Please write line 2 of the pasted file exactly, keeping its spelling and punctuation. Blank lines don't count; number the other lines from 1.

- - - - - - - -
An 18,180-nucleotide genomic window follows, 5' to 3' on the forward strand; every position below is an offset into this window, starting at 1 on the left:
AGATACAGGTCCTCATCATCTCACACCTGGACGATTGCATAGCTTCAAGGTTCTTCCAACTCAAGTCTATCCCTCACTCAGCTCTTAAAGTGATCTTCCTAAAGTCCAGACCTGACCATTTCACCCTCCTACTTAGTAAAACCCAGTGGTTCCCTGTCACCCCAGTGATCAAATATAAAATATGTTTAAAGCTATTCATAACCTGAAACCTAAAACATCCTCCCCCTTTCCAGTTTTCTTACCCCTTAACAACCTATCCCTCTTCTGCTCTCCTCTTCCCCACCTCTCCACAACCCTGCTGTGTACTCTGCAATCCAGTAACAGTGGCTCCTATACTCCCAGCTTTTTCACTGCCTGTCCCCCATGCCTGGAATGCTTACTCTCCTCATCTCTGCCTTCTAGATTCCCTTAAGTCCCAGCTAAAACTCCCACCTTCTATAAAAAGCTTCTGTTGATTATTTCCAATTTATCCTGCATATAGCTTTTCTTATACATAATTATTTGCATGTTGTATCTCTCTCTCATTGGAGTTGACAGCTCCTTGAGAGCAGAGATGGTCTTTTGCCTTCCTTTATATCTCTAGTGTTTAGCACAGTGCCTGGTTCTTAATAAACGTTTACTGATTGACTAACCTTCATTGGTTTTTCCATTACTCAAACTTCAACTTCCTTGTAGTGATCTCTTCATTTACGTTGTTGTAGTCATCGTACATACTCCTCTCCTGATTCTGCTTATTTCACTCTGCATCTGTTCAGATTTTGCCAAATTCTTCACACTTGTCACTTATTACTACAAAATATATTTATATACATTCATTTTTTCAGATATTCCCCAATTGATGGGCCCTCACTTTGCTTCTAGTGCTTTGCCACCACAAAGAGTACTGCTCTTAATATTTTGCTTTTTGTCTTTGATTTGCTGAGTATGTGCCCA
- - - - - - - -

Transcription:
AGATACAGGTCCTCATCATCTCACACCTGGACGATTGCATAGCTTCAAGGTTCTTCCAACTCAAGTCTATCCCTCACTCAGCTCTTAAAGTGATCTTCCTAAAGTCCAGACCTGACCATTTCACCCTCCTACTTAGTAAAACCCAGTGGTTCCCTGTCACCCCAGTGATCAAATATAAAATATGTTTAAAGCTATTCATAACCTGAAACCTAAAACATCCTCCCCCTTTCCAGTTTTCTTACCCCTTAACAACCTATCCCTCTTCTGCTCTCCTCTTCCCCACCTCTCCACAACCCTGCTGTGTACTCTGCAATCCAGTAACAGTGGCTCCTATACTCCCAGCTTTTTCACTGCCTGTCCCCCATGCCTGGAATGCTTACTCTCCTCATCTCTGCCTTCTAGATTCCCTTAAGTCCCAGCTAAAACTCCCACCTTCTATAAAAAGCTTCTGTTGATTATTTCCAATTTATCCTGCATATAGCTTTTCTTATACATAATTATTTGCATGTTGTATCTCTCTCTCATTGGAGTTGACAGCTCCTTGAGAGCAGAGATGGTCTTTTGCCTTCCTTTATATCTCTAGTGTTTAGCACAGTGCCTGGTTCTTAATAAACGTTTACTGATTGACTAACCTTCATTGGTTTTTCCATTACTCAAACTTCAACTTCCTTGTAGTGATCTCTTCATTTACGTTGTTGTAGTCATCGTACATACTCCTCTCCTGATTCTGCTTATTTCACTCTGCATCTGTTCAGATTTTGCCAAATTCTTCACACTTGTCACTTATTACTACAAAATATATTTATATACATTCATTTTTTCAGATATTCCCCAATTGATGGGCCCTCACTTTGCTTCTAGTGCTTTGCCACCACAAAGAGTACTGCTCTTAATATTTTGCTTTTTGTCTTTGATTTGCTGAGTATGTGCCCA